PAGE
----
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Dog Food Ingredients To Always Avoid

By Dr. Andrew Jones

Dog Food Ingredients to Always Avoid


There are a few specific ingredients that should never be in your pet’s food, and there are many reasonably priced foods without these ingredients.

Chemincal Preservatives

Avoid chemical preservatives such as ethoxyquin, BHA, BHT, propylene glycol and sodium nitrite.

Here is what the FDA has to say about propylene glycol and ethoxyquin:

Propylene glycol was used as a humectant in soft-moist pet foods, which helps retain water and gives these products their unique texture and taste. It was affirmed Generally Recognized As Safe (GRAS) for use in human and animal food before the advent of soft-moist foods. It was known for some time that propylene glycol caused Heinz Body formation in the red blood cells of cats.

Another pet food additive of some controversy is ethoxyquin, which was approved as a food additive over forty-five years ago for use as an antioxidant chemical preservative to help prevent the destruction of some vitamins and related compounds in animal foods and to help prevent peroxide from forming in canned pet foods.

In the 1990s, CVM began receiving reports from dog owners attributing the presence of ethoxyquin in the dog food with a myriad of adverse effects, such as allergic reactions, skin problems, major organ failure, behavior problems, and cancer. However, there was a paucity of available scientific data to support these contentions, or to show other adverse effects in dogs at levels approved for use in dog foods.

Subsequent studies by the manufacturer of ethoxyquin showed a dose-dependent accumulation of a hemoglobin-related pigment in the liver, as well as increases in the levels of liver-related enzymes in the blood. Although these changes are due to ethoxyquin in the diet, the pigment is not made from ethoxyquin itself, and the health significance of these findings is unknown.

Nevertheless, CVM has asked the pet food industry to voluntarily lower the maximum level of use of ethoxyquin in dog foods from 150 ppm (0.015%) to 75 ppm. Regardless, most pet foods that contained ethoxyquin never exceeded the lower amount, even before this recommended change.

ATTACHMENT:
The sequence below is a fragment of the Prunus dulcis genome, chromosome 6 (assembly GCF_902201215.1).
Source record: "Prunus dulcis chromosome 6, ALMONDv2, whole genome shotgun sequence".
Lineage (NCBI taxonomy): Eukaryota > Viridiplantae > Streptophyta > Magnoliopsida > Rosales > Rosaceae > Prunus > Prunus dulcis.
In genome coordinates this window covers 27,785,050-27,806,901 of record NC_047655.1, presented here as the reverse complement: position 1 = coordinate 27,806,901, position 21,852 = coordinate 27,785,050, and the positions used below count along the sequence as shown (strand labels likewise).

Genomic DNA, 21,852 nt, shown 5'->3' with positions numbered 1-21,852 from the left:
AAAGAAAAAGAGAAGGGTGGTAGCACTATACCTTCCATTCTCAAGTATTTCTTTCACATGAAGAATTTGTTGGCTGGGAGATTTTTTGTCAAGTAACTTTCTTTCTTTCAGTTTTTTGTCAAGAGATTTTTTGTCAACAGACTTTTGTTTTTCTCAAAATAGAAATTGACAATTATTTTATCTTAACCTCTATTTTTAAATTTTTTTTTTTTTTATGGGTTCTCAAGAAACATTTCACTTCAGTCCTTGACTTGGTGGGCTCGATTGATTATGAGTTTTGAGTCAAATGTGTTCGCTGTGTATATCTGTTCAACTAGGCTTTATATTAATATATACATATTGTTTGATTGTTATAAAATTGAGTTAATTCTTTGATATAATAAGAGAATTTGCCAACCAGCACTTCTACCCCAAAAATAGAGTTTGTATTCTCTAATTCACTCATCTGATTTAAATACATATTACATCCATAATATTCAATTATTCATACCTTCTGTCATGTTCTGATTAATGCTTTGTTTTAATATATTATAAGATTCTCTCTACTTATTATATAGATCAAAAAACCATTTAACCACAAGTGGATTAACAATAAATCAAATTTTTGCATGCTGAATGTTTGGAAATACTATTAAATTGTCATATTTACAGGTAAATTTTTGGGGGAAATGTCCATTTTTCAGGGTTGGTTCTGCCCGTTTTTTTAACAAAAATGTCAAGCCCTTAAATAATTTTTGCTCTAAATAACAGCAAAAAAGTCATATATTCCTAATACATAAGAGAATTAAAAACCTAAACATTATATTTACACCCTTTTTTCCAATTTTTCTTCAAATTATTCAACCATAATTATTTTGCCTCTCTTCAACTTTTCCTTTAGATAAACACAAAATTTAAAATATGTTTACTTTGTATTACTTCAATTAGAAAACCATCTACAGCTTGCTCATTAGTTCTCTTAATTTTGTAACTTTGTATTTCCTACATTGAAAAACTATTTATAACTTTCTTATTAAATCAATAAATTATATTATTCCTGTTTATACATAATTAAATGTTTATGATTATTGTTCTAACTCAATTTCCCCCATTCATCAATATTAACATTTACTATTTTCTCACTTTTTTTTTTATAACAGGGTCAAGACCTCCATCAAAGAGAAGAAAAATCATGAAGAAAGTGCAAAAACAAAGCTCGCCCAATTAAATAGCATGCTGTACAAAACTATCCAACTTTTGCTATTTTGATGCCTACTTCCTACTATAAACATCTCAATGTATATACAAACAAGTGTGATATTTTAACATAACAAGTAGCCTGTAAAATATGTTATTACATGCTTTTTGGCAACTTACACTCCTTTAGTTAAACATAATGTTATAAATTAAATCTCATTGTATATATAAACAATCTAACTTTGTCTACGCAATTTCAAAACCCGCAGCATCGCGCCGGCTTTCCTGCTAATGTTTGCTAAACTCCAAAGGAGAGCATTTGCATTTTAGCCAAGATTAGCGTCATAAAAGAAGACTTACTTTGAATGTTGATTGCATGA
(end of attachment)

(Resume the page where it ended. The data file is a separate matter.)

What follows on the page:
Sodium nitrite is a white to slightly yellowish crystalline powder—it is probably best known as a food additive to prevent botulism. According to Wikipedia:

It has been found to inhibit growth of disease-causing microorganisms; give taste and color to the meat; and inhibit lipid oxidation that leads to rancidity. While this chemical will prevent the growth of bacteria, it can be toxic in high amounts for animals, including humans.

Because of sodium nitrite’s high level of toxicity to swine it is now being developed in Australia to control feral pigs and wild boar. The sodium nitrite induces methemoglobinemia in swine, i.e., it reduces the amount of oxygen that is released from hemoglobin, so the animal will feel faint and pass out, and then die…

A principal concern about sodium nitrite is the formation of carcinogenic nitrosamines in meats containing sodium nitrite when meat is charred or overcooked. Such carcinogenic nitrosamines can also be formed from the reaction of nitrite with secondary amines under acidic conditions (such as occurs in the human stomach) as well as during the curing process used to preserve meats.

Based on these real health risks of chemical preservatives, instead look for natural preservatives such as tocopherols (vitamin E) and ascorbic acid (vitamin C).

Artificial Flavor Enhancers

Avoid foods with artificial flavor enhancers, such as phosphoric acid.

There is no need for artificial flavor in feeding your dogs.

Highly processed (over-processed) food loses its Natural flavor during the manufacturing process – to make the product enticing the manufacturer adds artificial or ‘natural’ flavoring.

In other words this is how the Pet Food Industry gets your dog to eat things they otherwise wouldn’t, or gets them to ‘like’ a certain food. I personally have NEVER seen a dog happily consume SOY..

Artificial Colors

The last big chemical additive that we should all avoid, especially our pets, is artificial colors. Highly processed (over-processed) food loses its Natural flavor during the manufacturing process – to make the product enticing the manufacturer adds artificial or ‘natural’ flavoring

Highly processed food contain multiple synthesized chemicals.

Flavor enhancers are used to fool the taste receptor system by using synthesized chemicals to mimic the natural chemical profiles of essential nutrients such as essential amino acids in raw meat.